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  • Julean Albidone

AI is not the Midas Touch, But Why You Should Probably Still Use It

Machine learning seems to be quite polarizing in the asset management space. People either see it as a godsend or a complete waste of time. I can very confidently refute both of those claims.

Addressing the overly optimistic side: If we look at simple base rates in the field of asset management, we should know by now that there is no free lunches anymore, there isn't one single factor or type of algorithm that is going to conquer all. We are talking about improvements on the order of basis points, not tens of percentage points.

On the overly pessimistic side: I feel most of this comes from either one of two areas. Either people have lost momentum or the drive to innovate, they are simply stuck in their ways for better or worse (perhaps lack of access to talent or just sheer laziness to innovate) and want to detract from a genuine innovation and new source of alpha. The second area I see is a genuine misunderstanding of how the algorithms work and how to properly deploy them in a financial forecasting setting.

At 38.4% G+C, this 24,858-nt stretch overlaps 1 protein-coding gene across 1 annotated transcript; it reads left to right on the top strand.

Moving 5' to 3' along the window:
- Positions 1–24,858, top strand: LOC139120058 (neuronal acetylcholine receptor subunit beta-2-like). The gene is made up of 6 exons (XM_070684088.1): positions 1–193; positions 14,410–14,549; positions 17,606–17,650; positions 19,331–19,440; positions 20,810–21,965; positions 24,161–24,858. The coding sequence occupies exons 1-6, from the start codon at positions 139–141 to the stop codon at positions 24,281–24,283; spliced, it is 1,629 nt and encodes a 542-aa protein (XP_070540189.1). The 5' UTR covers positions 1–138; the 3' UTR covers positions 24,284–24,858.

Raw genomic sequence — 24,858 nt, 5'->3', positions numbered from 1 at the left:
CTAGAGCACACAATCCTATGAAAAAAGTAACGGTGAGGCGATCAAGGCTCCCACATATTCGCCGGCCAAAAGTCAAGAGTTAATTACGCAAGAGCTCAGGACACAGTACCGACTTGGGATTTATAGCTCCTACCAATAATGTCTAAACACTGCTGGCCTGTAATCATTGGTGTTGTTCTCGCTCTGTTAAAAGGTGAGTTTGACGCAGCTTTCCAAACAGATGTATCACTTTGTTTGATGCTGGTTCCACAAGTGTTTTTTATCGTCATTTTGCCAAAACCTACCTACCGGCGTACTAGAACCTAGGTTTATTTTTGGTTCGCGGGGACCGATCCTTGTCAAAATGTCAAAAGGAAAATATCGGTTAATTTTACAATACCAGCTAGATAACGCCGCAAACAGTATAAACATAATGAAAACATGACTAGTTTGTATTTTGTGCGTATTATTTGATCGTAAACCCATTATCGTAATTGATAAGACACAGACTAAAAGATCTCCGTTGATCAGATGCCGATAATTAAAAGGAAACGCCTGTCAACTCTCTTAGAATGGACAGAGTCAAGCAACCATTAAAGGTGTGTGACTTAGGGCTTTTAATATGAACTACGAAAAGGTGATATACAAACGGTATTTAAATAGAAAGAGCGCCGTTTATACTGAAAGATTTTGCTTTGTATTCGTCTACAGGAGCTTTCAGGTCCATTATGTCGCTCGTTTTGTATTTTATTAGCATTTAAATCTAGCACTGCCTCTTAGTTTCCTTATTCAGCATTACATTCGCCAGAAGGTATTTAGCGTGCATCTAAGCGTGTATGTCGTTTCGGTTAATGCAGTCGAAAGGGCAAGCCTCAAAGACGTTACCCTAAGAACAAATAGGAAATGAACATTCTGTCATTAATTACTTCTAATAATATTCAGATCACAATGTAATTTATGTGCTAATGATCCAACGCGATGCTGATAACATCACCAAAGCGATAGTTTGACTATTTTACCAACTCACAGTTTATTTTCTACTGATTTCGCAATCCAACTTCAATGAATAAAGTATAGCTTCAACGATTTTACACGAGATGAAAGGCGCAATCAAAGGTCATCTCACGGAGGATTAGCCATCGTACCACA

Let me tell you that the reality is undoubtedly somewhere in the middle of these two extremes.

Machine learning is certainly not the Midas touch. It will not take a terrible investment strategy of Sharpe zero, and magically turn it into a strategy if Sharpe 2. It does not work like that. In fact I would go as far as to say if you do that, then it will be purely overfitting, and that the same person who is likely to do this is likely the same person who does not know how to properly apply machine learning toolsets.

I tend to view machine learning through the Pareto principle, i.e. the 80/20 rule. A core investment thesis with conventional quantitative analytical techniques should take you 80% of the way there, it is machine learning that can extract that final 20% to take you over the edge.

Framed another way, machine learning can be viewed as a multiplier. Apply machine learning to a strategy with zero alpha, and you will still end up with zero alpha. Apply it to a strategy with great alpha, and - applied properly - you will likely end up with more alpha.

So should you use it or not? I'm of the camp that you should always seek to innovate and push yourself to find more alpha. The asset management space is already competitive as it is. You should not be leaving any alpha on the table, you should look to exploit every advantage that you have.

Does that mean you should slap machine learning and AI onto every investment problem that you have? The answer is obviously no, but on balance it adds value. I will leave it for another blog post to discuss when and when you should not use machine learning.


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